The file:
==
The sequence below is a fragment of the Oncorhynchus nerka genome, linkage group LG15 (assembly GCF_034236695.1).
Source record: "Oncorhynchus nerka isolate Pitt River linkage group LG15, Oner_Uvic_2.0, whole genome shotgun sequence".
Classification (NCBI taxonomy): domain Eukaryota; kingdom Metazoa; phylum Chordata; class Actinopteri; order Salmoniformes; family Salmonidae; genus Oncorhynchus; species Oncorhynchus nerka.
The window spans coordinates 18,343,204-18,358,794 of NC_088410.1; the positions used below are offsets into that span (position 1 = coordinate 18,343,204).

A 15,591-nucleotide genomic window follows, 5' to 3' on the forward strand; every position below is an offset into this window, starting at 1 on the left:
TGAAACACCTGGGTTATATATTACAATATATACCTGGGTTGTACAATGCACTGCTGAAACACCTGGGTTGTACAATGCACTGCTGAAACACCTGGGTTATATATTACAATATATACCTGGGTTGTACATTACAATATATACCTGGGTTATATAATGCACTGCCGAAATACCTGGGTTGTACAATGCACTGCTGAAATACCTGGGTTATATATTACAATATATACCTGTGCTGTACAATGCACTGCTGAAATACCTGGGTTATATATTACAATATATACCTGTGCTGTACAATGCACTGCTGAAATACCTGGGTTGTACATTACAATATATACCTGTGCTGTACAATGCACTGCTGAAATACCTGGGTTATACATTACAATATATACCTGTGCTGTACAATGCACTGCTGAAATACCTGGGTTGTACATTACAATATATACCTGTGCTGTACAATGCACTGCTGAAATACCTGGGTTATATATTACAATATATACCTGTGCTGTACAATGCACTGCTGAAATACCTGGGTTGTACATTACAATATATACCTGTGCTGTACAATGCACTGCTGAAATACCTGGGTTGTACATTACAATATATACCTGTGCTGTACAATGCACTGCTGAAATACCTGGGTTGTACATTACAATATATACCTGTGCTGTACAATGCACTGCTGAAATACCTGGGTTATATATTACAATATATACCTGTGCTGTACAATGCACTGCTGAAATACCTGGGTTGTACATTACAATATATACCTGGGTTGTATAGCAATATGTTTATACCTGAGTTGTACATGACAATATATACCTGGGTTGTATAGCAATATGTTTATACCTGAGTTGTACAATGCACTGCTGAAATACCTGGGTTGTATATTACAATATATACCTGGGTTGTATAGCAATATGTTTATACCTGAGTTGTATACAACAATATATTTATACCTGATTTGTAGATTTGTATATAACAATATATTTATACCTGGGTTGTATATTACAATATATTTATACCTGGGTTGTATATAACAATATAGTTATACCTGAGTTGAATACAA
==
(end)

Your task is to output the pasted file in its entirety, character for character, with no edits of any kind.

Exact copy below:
The sequence below is a fragment of the Oncorhynchus nerka genome, linkage group LG15 (assembly GCF_034236695.1).
Source record: "Oncorhynchus nerka isolate Pitt River linkage group LG15, Oner_Uvic_2.0, whole genome shotgun sequence".
Classification (NCBI taxonomy): domain Eukaryota; kingdom Metazoa; phylum Chordata; class Actinopteri; order Salmoniformes; family Salmonidae; genus Oncorhynchus; species Oncorhynchus nerka.
The window spans coordinates 18,343,204-18,358,794 of NC_088410.1; the positions used below are offsets into that span (position 1 = coordinate 18,343,204).

A 15,591-nucleotide genomic window follows, 5' to 3' on the forward strand; every position below is an offset into this window, starting at 1 on the left:
TGAAACACCTGGGTTATATATTACAATATATACCTGGGTTGTACAATGCACTGCTGAAACACCTGGGTTGTACAATGCACTGCTGAAACACCTGGGTTATATATTACAATATATACCTGGGTTGTACATTACAATATATACCTGGGTTATATAATGCACTGCCGAAATACCTGGGTTGTACAATGCACTGCTGAAATACCTGGGTTATATATTACAATATATACCTGTGCTGTACAATGCACTGCTGAAATACCTGGGTTATATATTACAATATATACCTGTGCTGTACAATGCACTGCTGAAATACCTGGGTTGTACATTACAATATATACCTGTGCTGTACAATGCACTGCTGAAATACCTGGGTTATACATTACAATATATACCTGTGCTGTACAATGCACTGCTGAAATACCTGGGTTGTACATTACAATATATACCTGTGCTGTACAATGCACTGCTGAAATACCTGGGTTATATATTACAATATATACCTGTGCTGTACAATGCACTGCTGAAATACCTGGGTTGTACATTACAATATATACCTGTGCTGTACAATGCACTGCTGAAATACCTGGGTTGTACATTACAATATATACCTGTGCTGTACAATGCACTGCTGAAATACCTGGGTTGTACATTACAATATATACCTGTGCTGTACAATGCACTGCTGAAATACCTGGGTTATATATTACAATATATACCTGTGCTGTACAATGCACTGCTGAAATACCTGGGTTGTACATTACAATATATACCTGGGTTGTATAGCAATATGTTTATACCTGAGTTGTACATGACAATATATACCTGGGTTGTATAGCAATATGTTTATACCTGAGTTGTACAATGCACTGCTGAAATACCTGGGTTGTATATTACAATATATACCTGGGTTGTATAGCAATATGTTTATACCTGAGTTGTATACAACAATATATTTATACCTGATTTGTAGATTTGTATATAACAATATATTTATACCTGGGTTGTATATTACAATATATTTATACCTGGGTTGTATATAACAATATAGTTATACCTGAGTTGAATACAA